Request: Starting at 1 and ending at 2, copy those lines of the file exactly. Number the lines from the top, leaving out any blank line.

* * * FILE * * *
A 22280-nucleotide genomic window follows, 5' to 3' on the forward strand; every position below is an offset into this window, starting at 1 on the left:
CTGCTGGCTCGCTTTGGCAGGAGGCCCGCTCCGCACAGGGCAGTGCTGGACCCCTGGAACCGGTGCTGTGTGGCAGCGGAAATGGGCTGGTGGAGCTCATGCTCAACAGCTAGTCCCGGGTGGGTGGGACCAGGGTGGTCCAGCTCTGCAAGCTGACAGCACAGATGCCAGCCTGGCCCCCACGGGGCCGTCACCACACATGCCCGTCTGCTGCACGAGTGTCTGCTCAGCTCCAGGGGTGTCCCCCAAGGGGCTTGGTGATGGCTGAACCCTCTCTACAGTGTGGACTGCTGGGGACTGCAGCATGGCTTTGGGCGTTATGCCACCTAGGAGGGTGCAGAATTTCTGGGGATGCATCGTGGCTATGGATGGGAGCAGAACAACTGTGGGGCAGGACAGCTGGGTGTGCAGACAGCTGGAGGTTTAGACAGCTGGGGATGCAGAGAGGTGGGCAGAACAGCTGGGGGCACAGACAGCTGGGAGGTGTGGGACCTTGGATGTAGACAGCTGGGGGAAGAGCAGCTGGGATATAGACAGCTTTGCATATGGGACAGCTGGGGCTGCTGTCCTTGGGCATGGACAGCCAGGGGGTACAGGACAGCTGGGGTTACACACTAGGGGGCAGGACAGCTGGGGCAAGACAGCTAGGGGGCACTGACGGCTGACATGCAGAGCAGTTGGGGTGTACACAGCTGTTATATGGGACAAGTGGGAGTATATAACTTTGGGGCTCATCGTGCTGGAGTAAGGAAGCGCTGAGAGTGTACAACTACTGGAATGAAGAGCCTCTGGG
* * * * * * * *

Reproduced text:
A 22280-nucleotide genomic window follows, 5' to 3' on the forward strand; every position below is an offset into this window, starting at 1 on the left:
CTGCTGGCTCGCTTTGGCAGGAGGCCCGCTCCGCACAGGGCAGTGCTGGACCCCTGGAACCGGTGCTGTGTGGCAGCGGAAATGGGCTGGTGGAGCTCATGCTCAACAGCTAGTCCCGGGTGGGTGGGACCAGGGTGGTCCAGCTCTGCAAGCTGACAGCACAGATGCCAGCCTGGCCCCCACGGGGCCGTCACCACACATGCCCGTCTGCTGCACGAGTGTCTGCTCAGCTCCAGGGGTGTCCCCCAAGGGGCTTGGTGATGGCTGAACCCTCTCTACAGTGTGGACTGCTGGGGACTGCAGCATGGCTTTGGGCGTTATGCCACCTAGGAGGGTGCAGAATTTCTGGGGATGCATCGTGGCTATGGATGGGAGCAGAACAACTGTGGGGCAGGACAGCTGGGTGTGCAGACAGCTGGAGGTTTAGACAGCTGGGGATGCAGAGAGGTGGGCAGAACAGCTGGGGGCACAGACAGCTGGGAGGTGTGGGACCTTGGATGTAGACAGCTGGGGGAAGAGCAGCTGGGATATAGACAGCTTTGCATATGGGACAGCTGGGGCTGCTGTCCTTGGGCATGGACAGCCAGGGGGTACAGGACAGCTGGGGTTACACACTAGGGGGCAGGACAGCTGGGGCAAGACAGCTAGGGGGCACTGACGGCTGACATGCAGAGCAGTTGGGGTGTACACAGCTGTTATATGGGACAAGTGGGAGTATATAACTTTGGGGCTCATCGTGCTGGAGTAAGGAAGCGCTGAGAGTGTACAACTACTGGAATGAAGAGCCTCTGGG